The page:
Frontline worker Evelyn recognizes her challenges with mental health as a journey. She wakes up each day and recites what she feels grateful for. One of those things is the care she receives each month at Oakville Trafalgar Memorial Hospital’s Mental Health day program.
In 2010, Evelyn enrolled in Oakville Trafalgar Memorial Hospital’s (OTMH) Mental Health day program. Following the tragic death of her coworker, Evelyn began to sink into addiction and substance use to grapple with the loss.
“The medications became my therapist, my friend and my coping mechanism,” says Evelyn.
At a gathering that followed their colleague’s passing, Evelyn’s fellow frontline workers began to see the effect that the substances were having on her overall health.
Evelyn’s employer set a meeting and gave her an ultimatum. Either go to Homewood Health Centre or register in OTMH’s Mental Health day program.
“I was a single mother, and my daughter was nine at the time,” says Evelyn. “I was anxious to leave her to go to the day program. But everything worked out, and I went.”
Evelyn met with Dr. Antonia Seli. Dr. Seli saw the need and told Evelyn she could start the day program the following Monday.
“It was supposed to be for six weeks, but I ended up staying in the program for eight or nine weeks,” says Evelyn. “I wasn’t present for the first few weeks. I was detoxing. I was mourning. I was in a bad place.”
Evelyn ended up going back to work, but shortly re-enrolled in the mental health program at OTMH. This time it was the bridge program.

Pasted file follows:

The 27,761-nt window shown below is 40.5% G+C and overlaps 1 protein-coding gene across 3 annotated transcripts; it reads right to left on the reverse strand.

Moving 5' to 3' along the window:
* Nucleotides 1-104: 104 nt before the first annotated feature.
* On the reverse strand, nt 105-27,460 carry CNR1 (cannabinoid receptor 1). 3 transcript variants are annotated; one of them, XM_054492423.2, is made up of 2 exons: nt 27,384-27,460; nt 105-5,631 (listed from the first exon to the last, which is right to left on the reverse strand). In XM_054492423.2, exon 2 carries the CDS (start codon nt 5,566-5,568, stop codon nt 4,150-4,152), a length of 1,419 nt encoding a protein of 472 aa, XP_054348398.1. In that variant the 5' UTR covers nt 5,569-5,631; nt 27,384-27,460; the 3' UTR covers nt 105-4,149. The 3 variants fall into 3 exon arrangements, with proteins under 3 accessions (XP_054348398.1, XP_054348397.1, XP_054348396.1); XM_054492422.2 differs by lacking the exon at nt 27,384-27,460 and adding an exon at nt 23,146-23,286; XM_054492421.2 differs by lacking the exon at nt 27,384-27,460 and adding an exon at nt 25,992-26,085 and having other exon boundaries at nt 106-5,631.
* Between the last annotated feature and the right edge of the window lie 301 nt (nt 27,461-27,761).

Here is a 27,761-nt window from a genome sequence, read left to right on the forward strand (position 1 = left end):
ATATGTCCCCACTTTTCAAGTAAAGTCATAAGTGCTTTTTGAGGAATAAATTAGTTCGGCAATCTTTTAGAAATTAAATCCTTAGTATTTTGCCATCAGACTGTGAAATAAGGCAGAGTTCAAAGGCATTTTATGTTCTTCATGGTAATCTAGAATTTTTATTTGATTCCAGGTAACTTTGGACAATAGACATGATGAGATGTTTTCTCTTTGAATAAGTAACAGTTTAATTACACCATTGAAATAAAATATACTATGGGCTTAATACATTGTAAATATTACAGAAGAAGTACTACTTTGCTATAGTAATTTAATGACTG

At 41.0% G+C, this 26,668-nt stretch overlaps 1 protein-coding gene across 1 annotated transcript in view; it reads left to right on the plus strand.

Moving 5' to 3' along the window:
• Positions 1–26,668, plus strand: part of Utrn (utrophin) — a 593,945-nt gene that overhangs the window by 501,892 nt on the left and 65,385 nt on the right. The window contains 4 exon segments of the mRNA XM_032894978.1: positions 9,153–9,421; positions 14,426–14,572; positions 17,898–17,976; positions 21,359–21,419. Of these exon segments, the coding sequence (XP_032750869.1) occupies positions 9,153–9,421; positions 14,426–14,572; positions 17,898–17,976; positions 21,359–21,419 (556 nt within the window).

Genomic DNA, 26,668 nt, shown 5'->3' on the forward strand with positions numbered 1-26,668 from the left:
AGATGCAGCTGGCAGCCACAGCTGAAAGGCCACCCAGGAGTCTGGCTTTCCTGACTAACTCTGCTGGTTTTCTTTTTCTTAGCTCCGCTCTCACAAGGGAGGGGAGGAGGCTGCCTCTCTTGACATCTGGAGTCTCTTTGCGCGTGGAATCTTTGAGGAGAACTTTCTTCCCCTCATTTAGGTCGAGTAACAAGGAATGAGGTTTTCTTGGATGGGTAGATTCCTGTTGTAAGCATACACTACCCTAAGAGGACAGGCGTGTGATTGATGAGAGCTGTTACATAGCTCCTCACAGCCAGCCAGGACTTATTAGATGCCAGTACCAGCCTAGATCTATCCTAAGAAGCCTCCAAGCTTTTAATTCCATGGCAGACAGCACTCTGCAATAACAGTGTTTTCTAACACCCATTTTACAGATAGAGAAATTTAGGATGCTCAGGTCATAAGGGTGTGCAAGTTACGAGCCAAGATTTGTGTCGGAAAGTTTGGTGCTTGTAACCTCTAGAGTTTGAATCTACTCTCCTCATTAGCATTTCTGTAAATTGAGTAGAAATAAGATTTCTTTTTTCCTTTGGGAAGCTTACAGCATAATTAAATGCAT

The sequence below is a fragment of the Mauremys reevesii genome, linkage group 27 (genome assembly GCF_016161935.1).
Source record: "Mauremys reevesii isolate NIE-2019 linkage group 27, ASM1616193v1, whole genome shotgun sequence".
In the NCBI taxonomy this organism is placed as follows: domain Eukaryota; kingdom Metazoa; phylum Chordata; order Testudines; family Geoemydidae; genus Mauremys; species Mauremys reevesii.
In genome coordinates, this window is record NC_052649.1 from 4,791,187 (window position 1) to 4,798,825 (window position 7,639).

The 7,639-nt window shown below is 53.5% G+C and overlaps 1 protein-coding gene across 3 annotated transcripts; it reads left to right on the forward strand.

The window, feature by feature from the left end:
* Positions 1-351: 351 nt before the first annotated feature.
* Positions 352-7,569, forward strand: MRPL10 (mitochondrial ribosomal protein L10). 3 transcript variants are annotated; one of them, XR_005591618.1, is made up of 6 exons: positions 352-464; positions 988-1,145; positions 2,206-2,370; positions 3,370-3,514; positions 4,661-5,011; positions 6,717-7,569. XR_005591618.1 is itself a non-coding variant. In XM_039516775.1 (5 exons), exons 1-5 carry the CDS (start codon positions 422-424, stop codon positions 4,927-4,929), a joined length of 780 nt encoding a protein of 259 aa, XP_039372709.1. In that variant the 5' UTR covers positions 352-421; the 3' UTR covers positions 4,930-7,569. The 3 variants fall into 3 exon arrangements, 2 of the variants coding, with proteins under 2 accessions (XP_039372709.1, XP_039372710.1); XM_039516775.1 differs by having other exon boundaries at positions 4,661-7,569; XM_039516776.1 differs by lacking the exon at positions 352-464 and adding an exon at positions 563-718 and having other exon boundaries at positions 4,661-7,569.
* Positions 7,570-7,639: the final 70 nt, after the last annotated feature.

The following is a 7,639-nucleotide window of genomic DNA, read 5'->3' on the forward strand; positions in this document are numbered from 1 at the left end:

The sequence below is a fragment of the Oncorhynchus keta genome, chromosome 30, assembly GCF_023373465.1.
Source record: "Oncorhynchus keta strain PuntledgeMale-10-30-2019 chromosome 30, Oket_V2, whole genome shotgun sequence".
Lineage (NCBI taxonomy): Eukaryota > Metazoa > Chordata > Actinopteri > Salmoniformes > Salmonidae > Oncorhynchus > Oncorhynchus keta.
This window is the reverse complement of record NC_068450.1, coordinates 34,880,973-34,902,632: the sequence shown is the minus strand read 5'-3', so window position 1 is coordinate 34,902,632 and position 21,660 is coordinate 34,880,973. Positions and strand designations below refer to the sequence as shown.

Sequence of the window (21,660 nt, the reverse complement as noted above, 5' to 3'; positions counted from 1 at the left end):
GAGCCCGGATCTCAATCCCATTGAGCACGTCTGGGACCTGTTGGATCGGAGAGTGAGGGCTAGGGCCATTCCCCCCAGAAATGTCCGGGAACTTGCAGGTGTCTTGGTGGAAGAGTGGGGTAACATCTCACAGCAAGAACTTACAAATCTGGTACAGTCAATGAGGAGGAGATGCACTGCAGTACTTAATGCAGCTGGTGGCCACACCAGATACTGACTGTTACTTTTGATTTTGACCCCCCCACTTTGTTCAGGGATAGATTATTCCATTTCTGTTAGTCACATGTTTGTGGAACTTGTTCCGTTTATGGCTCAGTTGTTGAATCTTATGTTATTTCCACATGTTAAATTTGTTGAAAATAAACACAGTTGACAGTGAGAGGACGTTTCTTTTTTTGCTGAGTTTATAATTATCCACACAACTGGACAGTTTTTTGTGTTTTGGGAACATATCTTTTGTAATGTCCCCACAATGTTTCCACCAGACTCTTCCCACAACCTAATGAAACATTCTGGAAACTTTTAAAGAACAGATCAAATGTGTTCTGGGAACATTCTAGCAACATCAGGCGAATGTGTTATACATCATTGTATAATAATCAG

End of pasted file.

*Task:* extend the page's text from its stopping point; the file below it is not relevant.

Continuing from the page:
“I went every week. It was good for me. I was with people I could relate to, just like I did in the day program,” she says.
Evelyn ended up doing the mental health day program three different times. Each time, she was healing from a different situation in her life. Dr. Seli provided Evelyn with the compassion, care and warmth she so very needed. She struggled with feelings of weakness and Dr. Seli worked with her to uncover and manage those feelings.
“I was the strong one, until I was no longer strong,” she says. “When I was a frontline worker, I put my uniform on and that was my armour, my shield and my protector. It gave me the courage and the strength to perform my job. When I came home at night, I took that uniform off, and changed into another: the substances and alcohol. When everything happened in 2010 and onward, I lost both uniforms. I felt totally exposed.”
At her most vulnerable, Evelyn expresses that her team in mental health “saved her life.”
“They treated me like a human being. With all the feelings of shame and embarrassment I’ve felt and continue to feel, the team always validates me and affirms my feelings,” says Evelyn. “They teach me to work through those feelings.”